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Thursday, February 25, 2016

Art Interpretation

I'll be filling in for your regular Art History instructor today ---hmmm, all these notes seem to be scrawled in Crayola, or I've forgotten my glasses. Can you tell me what period you're studying now? Ah, Baroque. I'll work from memory. Oh, and we have a slide --lights off please.

According to a professor I once had in a hypnopedia class (and I must admit I didn't give the thing my entire attention), the French word baroque is derived from the Portuguese word "barroco", meaning irregularly shaped pearl. This magnificent and dramatic painting is the work of Paolo de Matteis, around 1700, depicting a large group searching for the irregularly shaped pearl in a silo of cotton balls.


If we examine the search party carefully, we see some soldiers in armor and  representatives of the clergy trying to keep things orderly but most  participants are rather poorly turned out. They  got dressed in a hurry. Some just wrapped up in their blankets and towels and dove in.

Obviously the pearl was worth something and nobody knows where it is. I can make out the words, "Il trionfo...", on the slide frame, so there was a "triumph" involved for somebody. Questions?

Yes, that would imply the pearl was found and sold for a good price, but for everyone else it reinforced a lament still heard among the masses today. Yes, question?

The lament? Oh, I'm surprised you haven't heard it before: Baroque until payday.

Now who threw that Crayola? Ouch! Class dismissed! Ouch. Stop that!

20 comments:

  1. Perhaps you should be grateful that it is only crayons being thrown. It could have been palettes.

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    1. Palettes are big enough to see coming and can be ducked, but those crayons succeed with flying colors.

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  2. The teaching of Art Appreciation taken to new levels. What an innovative bit of scholarship is your term silo of cotton balls! We should consider Baroque work with that new sensitivity, looking for more cotton ball and towel wrapped subjects.

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    1. Thanks, Tom. In architecture, music, painting, I've always enjoyed the riotous energy of the Baroque period. I think artists had fun with it.

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  3. I've always suspected that Heaven was going to be hopelessly over-crowded (kinda like Atlantic City on the 4th of July), which is why I'm opting for Hell.

    Your unique insight into art is admirable and deserves much more respect than airborne Crayolas.

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    1. Mark Twain recommended "Heaven for climate and Hell for company." To my knowledge, he hasn't retracted the opinion yet.

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  4. It was all I could do not to spit out a mouthful of beer onto my laptop when I read that lament... Very funny.

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    1. Sage, if my attempt at substitute teaching relieved a little leg-pain, I am privileged.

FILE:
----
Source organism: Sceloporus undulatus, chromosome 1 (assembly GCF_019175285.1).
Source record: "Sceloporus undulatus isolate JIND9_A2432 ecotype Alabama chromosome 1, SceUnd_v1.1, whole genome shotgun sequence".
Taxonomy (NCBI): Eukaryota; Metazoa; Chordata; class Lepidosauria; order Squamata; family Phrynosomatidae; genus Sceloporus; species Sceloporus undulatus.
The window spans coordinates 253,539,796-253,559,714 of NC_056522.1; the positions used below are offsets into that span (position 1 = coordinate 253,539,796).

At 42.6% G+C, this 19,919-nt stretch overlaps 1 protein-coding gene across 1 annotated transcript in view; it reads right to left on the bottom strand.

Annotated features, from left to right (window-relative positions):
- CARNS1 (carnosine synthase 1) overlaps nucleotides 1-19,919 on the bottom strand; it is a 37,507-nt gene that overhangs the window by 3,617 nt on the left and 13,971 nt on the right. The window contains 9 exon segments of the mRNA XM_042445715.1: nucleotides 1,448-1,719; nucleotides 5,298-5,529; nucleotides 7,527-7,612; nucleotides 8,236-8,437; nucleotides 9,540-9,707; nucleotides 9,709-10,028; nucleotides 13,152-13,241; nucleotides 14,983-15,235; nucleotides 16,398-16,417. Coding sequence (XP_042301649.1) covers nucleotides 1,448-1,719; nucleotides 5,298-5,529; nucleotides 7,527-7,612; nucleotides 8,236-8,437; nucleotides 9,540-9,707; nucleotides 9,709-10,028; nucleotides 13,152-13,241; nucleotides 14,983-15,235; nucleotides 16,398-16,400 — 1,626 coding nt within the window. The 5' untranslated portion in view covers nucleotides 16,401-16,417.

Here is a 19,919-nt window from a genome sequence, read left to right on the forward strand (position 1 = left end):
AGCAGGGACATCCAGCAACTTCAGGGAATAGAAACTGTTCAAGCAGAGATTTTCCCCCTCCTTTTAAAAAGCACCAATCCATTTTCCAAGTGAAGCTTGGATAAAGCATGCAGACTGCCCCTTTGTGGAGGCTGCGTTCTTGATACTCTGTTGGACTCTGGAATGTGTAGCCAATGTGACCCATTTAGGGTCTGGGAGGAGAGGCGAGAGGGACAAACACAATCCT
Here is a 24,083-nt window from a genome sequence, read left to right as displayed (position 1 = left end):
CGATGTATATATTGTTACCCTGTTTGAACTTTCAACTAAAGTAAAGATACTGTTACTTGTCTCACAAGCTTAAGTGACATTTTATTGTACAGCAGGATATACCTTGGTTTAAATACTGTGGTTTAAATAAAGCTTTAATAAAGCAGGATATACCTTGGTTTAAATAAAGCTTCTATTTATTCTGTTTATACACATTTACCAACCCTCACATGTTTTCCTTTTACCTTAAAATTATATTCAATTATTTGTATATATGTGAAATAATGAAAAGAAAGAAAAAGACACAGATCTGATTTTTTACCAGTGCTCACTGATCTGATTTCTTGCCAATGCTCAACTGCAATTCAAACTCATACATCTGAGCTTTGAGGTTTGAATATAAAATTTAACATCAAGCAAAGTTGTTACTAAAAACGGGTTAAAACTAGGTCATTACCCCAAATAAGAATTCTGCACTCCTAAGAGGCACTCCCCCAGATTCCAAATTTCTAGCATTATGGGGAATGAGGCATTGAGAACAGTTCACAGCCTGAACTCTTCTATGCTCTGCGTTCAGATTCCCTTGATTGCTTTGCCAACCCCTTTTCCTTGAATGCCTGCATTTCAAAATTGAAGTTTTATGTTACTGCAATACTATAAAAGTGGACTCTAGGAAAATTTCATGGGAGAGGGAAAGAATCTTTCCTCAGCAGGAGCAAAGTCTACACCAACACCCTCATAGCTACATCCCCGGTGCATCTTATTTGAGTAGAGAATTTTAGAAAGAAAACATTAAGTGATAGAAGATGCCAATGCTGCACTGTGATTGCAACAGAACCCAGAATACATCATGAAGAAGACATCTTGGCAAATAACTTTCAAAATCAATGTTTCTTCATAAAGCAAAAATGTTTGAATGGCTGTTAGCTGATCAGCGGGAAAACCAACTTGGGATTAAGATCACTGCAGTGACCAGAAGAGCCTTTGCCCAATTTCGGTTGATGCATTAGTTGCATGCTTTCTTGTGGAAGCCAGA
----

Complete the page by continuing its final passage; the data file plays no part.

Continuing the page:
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  5. Dear Professor Geo:
    Begging your pardon for using this medium to contact you, the usual temporal methods are not working.
    I'd like to audit this class, if I may. It sounds rigorous, and with my (ahem) delicate health, I'd rather, if you don't mind.,.,,,
    Rest assured, either my or my associates will be in contact.

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    1. Dear Mike, Amplitude-modulated positrons from the future are short-circuiting my antique phones, but rest assured there are no rigorous pre-or post--requisites for my classes, which are conducted only during temporal anomalies.

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  6. And here I thought you made up the word "hypnopedia" :)

    As always, highly entertaining!

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    1. O Jenny, Sleep-learning has always been my favorite method of personal education. I always woke up feeling refreshed and like I knew something or other --whatever the heck it was.

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  7. If you taught art history, more students would be clamoring to take your class. They may not learn what they expected, but they'd certainly learn something about wit and good humor. As always, I admire the way your brain works. Bravo, dude!

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    1. Thanks Susan. It's important for brains to have fun.

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  8. "Barock" is the main subject of our beloved Professor für Germanistik - so he might be highly delectated by your hilarious initiation to Baroque paintings.
    I, as a woman, am of course fascinated by that pearl - Tally ho! - I will join into the search!

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    1. Most pleased to delectate der Professor! And you are most welcome to join the search --casual dress, I think.

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  9. Gosh...wish my art teachers at school had possessed your sense of humour...would have made lessons much more appealing!;)

    Brilliant...you've really made me laugh today, Geo...thank you!! :D

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    1. My pleasure, Ygraine, and welcome!

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